# Markov-Doob integrability on triangular arrays

markov_function_theorem doob_transform intertwining_relation

We use the notation in Markov-Doob integrability. When $$S^\ell$$ is a triangular array $$(\lambda^k_j)_{1 \le j \le k \le \ell}$$ and $$T^\ell$$ the space of the bottom row of the arrays $$(\lambda^\ell_j)_{1 \le j \le \ell}$$, equation (0) in Markov-Doob integrability can be further reduced to an equation between neighbouring rows.

In the following we write superscript to indicate the level of the triangular array. For example $$P^k$$ is the transition kernel of $$\lambda^{1 : k}$$.

## Pieri rule

One key assumption is Pieri rule for $$h$$

$h^k(\lambda^k) = \sum_{\lambda^{k - 1}} B(\lambda^{k - 1}, \lambda^k) h^{k - 1} (\lambda^{k - 1})$

which is equivalent to

$w^k(\lambda^{1 : k}) = w^{k - 1} (\lambda^{1 : k - 1}) B(\lambda^{k - 1}, \lambda^k). \qquad (-1)$

There are three types of results, the usual-spec, the exp-spec and the dual-spec, corresponding to the usual, exponential and dual specialisations of the symmetric functions. In terms of the RS(K) algorithms, they correspond to the usual RSK algorithm, the RS algorithm and the dual RSK algorithm.

## usual-spec

One way to look at RSK dynamics is to look at its effect on two adjacent levels on the GT pattern, namely to see how it changes $$\lambda^j(n - 1)$$ to $$\lambda^j(n)$$ given $$\lambda^{j - 1}(n - 1)$$ and $$\lambda^{j - 1}(n)$$ and matrix element $$w_{n, j}$$.

To write everything in a more symmetric manner, we write $$\lambda^{n, k} := \lambda^k(n)$$.

In general (not just the RSK dynamics) in the usual specialisation (with discrete space), we have

• A matrix $$W = (w_{n, k})$$, where $$w_{n, k} \sim p_{n, k}$$ are independent random variables with some law $$p_{n, k}$$.
• A dynamics with stochastic kernel $$R_{v}((\lambda^{n - 1, k - 1}, \lambda^{n - 1, k}, \lambda^{n, k - 1}), \lambda^{n, k})$$, which is the law of obtaining $$\lambda^{n, k}$$ after inserting $$v$$ to $$\lambda^{n - 1, k}$$ given $$\lambda^{n - 1, k - 1}$$ and $$\lambda^{n, k - 1}$$.

We write

$L(\lambda^{n - 1, k - 1}, \lambda^{n - 1, k}, \lambda^{n, k - 1}, \lambda^{n, k}) = \sum_{w} \prob(w_{n, k} = w) R_{w_{n, k}}((\lambda^{n - 1, k - 1}, \lambda^{n - 1, k}, \lambda^{n, k - 1}), \lambda^{n, k})$

to be the kernel of coupling of random variable $$w_{n, k}$$ with the usual-spec dynamics.

Then we have

$P^k(\lambda^{n - 1, 1 : k}, \lambda^{n, 1 : k}) = P^{k - 1} (\lambda^{n - 1, 1 : k - 1}, \lambda^{n, 1 : k - 1}) L(\lambda^{n - 1, k - 1}, \lambda^{n - 1, k}, \lambda^{n, k - 1}, \lambda^{n, k}). \qquad (0)$

Proposition. The equation

\begin{align} A(\lambda^{n - 1, k}, \lambda^{n, k}) B(\lambda^{n, k - 1}, \lambda^{n, k}) = \sum_{\lambda^{n - 1, k - 1}} A(\lambda^{n - 1, k - 1}, \lambda^{n, k - 1}) B(\lambda^{n - 1, k - 1}, \lambda^{n - 1, k}) \notag \\ \times L( \lambda^{n - 1, k - 1}, \lambda^{n - 1, k}, \lambda^{n, k - 1}, \lambda^{n, k}). \qquad (1) \end{align}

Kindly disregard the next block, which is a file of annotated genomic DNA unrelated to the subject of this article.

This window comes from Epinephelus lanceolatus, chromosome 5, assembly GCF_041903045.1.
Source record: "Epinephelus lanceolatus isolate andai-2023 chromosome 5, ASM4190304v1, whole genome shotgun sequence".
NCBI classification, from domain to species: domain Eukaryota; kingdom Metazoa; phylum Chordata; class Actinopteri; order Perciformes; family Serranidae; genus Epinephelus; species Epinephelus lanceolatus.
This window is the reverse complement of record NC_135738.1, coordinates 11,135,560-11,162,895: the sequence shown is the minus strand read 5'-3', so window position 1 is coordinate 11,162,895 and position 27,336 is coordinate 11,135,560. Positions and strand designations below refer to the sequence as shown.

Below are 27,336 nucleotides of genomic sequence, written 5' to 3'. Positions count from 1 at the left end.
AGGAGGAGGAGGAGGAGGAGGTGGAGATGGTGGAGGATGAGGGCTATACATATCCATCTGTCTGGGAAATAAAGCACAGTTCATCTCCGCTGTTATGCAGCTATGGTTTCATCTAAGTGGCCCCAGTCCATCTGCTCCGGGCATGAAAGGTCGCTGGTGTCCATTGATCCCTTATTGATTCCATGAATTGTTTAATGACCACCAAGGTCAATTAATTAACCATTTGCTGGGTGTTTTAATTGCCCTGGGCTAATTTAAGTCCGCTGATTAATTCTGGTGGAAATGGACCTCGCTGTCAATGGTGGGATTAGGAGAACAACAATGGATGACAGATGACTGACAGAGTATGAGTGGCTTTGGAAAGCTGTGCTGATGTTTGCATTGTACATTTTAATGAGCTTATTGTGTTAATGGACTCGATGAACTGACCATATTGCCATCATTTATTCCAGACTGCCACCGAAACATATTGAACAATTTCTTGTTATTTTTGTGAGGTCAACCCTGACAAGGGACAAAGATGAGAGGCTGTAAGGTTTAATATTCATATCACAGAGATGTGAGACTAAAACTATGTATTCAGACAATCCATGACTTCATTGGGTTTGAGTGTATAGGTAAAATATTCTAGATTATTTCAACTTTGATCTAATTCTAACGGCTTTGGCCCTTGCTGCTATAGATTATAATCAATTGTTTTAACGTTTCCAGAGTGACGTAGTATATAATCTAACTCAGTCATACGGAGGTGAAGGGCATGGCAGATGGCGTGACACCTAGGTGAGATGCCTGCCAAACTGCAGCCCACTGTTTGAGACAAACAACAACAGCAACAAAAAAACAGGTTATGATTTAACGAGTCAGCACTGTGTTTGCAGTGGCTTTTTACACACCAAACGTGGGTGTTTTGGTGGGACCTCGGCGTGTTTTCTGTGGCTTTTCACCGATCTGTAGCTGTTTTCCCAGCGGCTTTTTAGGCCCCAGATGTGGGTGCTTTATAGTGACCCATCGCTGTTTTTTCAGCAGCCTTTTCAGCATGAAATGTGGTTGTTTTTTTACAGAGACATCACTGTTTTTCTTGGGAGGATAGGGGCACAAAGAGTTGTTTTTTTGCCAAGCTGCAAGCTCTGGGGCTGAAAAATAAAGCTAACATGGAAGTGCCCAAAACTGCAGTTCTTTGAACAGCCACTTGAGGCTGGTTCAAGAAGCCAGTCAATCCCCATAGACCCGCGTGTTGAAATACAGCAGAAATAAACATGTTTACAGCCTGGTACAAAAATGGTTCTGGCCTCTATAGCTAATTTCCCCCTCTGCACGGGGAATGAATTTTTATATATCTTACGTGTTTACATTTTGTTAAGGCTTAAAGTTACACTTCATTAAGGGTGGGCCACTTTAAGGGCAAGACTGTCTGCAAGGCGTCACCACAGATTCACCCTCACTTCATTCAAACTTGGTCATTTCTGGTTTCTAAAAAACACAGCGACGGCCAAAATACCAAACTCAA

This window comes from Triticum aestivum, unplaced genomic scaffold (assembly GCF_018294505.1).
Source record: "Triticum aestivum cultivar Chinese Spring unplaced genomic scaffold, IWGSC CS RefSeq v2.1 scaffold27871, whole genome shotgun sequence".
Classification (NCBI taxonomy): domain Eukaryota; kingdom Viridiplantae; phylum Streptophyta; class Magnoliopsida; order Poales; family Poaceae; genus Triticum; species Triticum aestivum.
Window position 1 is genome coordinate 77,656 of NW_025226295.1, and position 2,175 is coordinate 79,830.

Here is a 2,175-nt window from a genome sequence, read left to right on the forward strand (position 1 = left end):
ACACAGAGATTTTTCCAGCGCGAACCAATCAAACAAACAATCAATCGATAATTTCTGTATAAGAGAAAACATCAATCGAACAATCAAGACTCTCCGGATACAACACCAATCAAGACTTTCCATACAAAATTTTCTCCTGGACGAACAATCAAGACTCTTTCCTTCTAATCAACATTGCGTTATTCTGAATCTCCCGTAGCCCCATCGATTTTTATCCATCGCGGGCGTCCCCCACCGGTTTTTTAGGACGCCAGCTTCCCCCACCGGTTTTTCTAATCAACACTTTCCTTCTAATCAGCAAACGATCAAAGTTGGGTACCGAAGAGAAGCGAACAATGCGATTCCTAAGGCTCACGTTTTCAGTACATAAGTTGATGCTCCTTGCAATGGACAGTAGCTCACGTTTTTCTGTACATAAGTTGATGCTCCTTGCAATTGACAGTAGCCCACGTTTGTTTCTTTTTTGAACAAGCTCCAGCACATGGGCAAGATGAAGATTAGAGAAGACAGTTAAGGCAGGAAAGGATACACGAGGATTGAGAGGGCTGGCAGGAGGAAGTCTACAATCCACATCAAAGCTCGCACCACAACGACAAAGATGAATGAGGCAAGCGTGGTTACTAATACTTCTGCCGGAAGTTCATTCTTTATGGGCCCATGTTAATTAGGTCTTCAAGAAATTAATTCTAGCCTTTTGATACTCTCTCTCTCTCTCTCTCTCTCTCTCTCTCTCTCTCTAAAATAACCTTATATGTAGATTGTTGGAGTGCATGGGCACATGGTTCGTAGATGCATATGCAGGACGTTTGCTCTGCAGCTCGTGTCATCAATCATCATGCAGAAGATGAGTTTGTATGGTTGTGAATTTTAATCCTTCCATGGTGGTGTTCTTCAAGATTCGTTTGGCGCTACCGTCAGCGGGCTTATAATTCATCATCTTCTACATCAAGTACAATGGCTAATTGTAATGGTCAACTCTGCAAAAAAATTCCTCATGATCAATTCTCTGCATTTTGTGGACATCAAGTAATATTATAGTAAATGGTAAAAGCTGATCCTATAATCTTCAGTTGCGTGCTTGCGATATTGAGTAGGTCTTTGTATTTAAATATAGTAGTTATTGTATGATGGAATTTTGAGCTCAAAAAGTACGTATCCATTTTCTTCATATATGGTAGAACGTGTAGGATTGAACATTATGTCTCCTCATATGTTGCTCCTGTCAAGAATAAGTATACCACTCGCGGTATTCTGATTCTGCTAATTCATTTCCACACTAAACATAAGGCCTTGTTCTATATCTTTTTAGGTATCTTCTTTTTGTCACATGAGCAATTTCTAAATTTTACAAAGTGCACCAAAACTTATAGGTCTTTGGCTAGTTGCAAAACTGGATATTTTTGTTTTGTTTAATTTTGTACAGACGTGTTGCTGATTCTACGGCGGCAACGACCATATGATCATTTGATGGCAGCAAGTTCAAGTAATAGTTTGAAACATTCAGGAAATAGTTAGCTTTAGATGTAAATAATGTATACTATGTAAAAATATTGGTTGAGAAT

implies (0) in Markov-Doob integrability.

Proof. Using induction.

\begin{align} \sum_{\lambda^{n - 1, 1 : k - 1}} &w^k (\lambda^{n - 1, 1 : k}) P^k(\lambda^{n - 1, 1 : k}, \lambda^{n, 1 : k})\\ &= \sum_{\lambda^{n - 1, k - 1}} \sum_{\lambda^{n - 1, 1 : k - 2}} w^{k - 1} (\lambda^{n - 1, 1 : k - 1}) B(\lambda^{n - 1, k - 1}, \lambda^{n - 1, k}) P^{k - 1} (\lambda^{n - 1, 1 : k - 1}, \lambda^{n, 1 : k - 1}) \\ &\qquad\qquad\qquad\qquad\qquad\times L(\lambda^{n - 1, k - 1}, \lambda^{n - 1, k}, \lambda^{n, k - 1}, \lambda^{n, k})\\ &= \sum_{\lambda^{k - 1}} A(\lambda^{n - 1, k - 1}, \lambda^{n, k - 1}) w^{k - 1}(\lambda^{n, 1 : k - 1}) B(\lambda^{n - 1, k - 1}, \lambda^{n - 1, k}) \\ &\qquad\qquad\qquad\qquad\qquad\times L(\lambda^{n - 1, k - 1}, \lambda^{n - 1, k}, \lambda^{n, k - 1}, \lambda^{n, k})\\ &= w^{k - 1}(\lambda^{n, 1 : k - 1}) A(\lambda^{n - 1, k}, \lambda^{n, k}) B(\lambda^{n, k - 1}, \lambda^{n, k})\\ &= A(\lambda^{n - 1, k}, \lambda^{n, k}) w^k(\lambda^{n, 1 : k}). \end{align}

where in the first step we use (-1)(0), in the second step we use the induction assumption, in the third step we use (1), and in the last step we use (-1) again. $$\square$$

Using the Lemma in Markov-Doob integrability we have:

Corollary. Recall $$K$$ defined in (-1) of Markov-Doob integrability, which in our case is

$K(\lambda^{1 : k}, \mu) = {w^k (\lambda^{1 : k}) \over h(\mu)} 1_{\lambda^k = \mu}.$

Given $$p_{n, k}$$ and $$R$$ satisfying (1). Recall the $$n$$ in $$\lambda^{n, k}$$ is the time parameter and we can view $$\lambda^k$$ as a stochastic process whose value at time $$n$$ is $$\lambda^{n, k}$$. We have

1. $$(\lambda^k|_{\lambda^{0, 1 : k} \sim K(\lambda^{0, k}, \cdot)}$$ is a Markov process with transition kernel $Q(\lambda, \mu) = h(\lambda)^{-1} A(\lambda, \mu) h(\mu),$ which is the Doob $$h$$-transform of $$A$$.
2. $$\prob(\lambda^{n, 1 : k} = \mu^{1 : k} | \lambda^{n, k} = \mu^k, \lambda^{1 : n - 1, k}) = {w^k(\mu^{1 : k}) \over h(\mu^k)}.$$

## exp-spec

For exp-spec algorithms, the inputs are words (discrete space) or paths (continuous space) instead of matrices. Consider the discrete space case. The integrability is similar, except that (0) is replaced by

$P^k(\lambda^{n - 1, 1 : k}, \lambda^{n, 1 : k}) = (I + P^{k - 1}) (\lambda^{n - 1, 1 : k - 1}, \lambda^{n, 1 : k - 1}) L(\lambda^{n - 1, k - 1}, \lambda^{n - 1, k}, \lambda^{n, k - 1}, \lambda^{n, k}). \qquad (1)$

where $$I$$ is the identity matrix.

Remark. Equations (0)(1) have been used extensively in the literature to obtain integrability results. See for example the classification of the some the dynamics for references.